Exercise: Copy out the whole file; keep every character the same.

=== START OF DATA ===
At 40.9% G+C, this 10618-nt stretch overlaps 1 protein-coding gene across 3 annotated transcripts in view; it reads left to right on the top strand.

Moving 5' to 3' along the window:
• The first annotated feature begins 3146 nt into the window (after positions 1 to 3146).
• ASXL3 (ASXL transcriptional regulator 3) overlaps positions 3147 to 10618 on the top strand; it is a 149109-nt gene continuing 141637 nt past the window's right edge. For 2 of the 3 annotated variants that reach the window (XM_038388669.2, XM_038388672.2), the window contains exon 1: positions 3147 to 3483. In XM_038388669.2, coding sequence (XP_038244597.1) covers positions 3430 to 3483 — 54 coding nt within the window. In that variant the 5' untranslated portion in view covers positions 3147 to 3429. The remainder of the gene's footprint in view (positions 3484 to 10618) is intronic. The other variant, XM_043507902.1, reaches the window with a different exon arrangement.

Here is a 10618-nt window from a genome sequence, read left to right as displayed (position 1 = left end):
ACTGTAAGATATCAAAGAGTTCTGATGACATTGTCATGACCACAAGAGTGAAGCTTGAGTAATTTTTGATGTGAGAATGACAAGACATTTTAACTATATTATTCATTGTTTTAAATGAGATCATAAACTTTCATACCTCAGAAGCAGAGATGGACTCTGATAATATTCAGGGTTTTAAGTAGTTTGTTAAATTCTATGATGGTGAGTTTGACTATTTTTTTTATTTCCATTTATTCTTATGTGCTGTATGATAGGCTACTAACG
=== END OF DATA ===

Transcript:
At 40.9% G+C, this 10618-nt stretch overlaps 1 protein-coding gene across 3 annotated transcripts in view; it reads left to right on the top strand.

Moving 5' to 3' along the window:
• The first annotated feature begins 3146 nt into the window (after positions 1 to 3146).
• ASXL3 (ASXL transcriptional regulator 3) overlaps positions 3147 to 10618 on the top strand; it is a 149109-nt gene continuing 141637 nt past the window's right edge. For 2 of the 3 annotated variants that reach the window (XM_038388669.2, XM_038388672.2), the window contains exon 1: positions 3147 to 3483. In XM_038388669.2, coding sequence (XP_038244597.1) covers positions 3430 to 3483 — 54 coding nt within the window. In that variant the 5' untranslated portion in view covers positions 3147 to 3429. The remainder of the gene's footprint in view (positions 3484 to 10618) is intronic. The other variant, XM_043507902.1, reaches the window with a different exon arrangement.

Here is a 10618-nt window from a genome sequence, read left to right as displayed (position 1 = left end):
ACTGTAAGATATCAAAGAGTTCTGATGACATTGTCATGACCACAAGAGTGAAGCTTGAGTAATTTTTGATGTGAGAATGACAAGACATTTTAACTATATTATTCATTGTTTTAAATGAGATCATAAACTTTCATACCTCAGAAGCAGAGATGGACTCTGATAATATTCAGGGTTTTAAGTAGTTTGTTAAATTCTATGATGGTGAGTTTGACTATTTTTTTTATTTCCATTTATTCTTATGTGCTGTATGATAGGCTACTAACG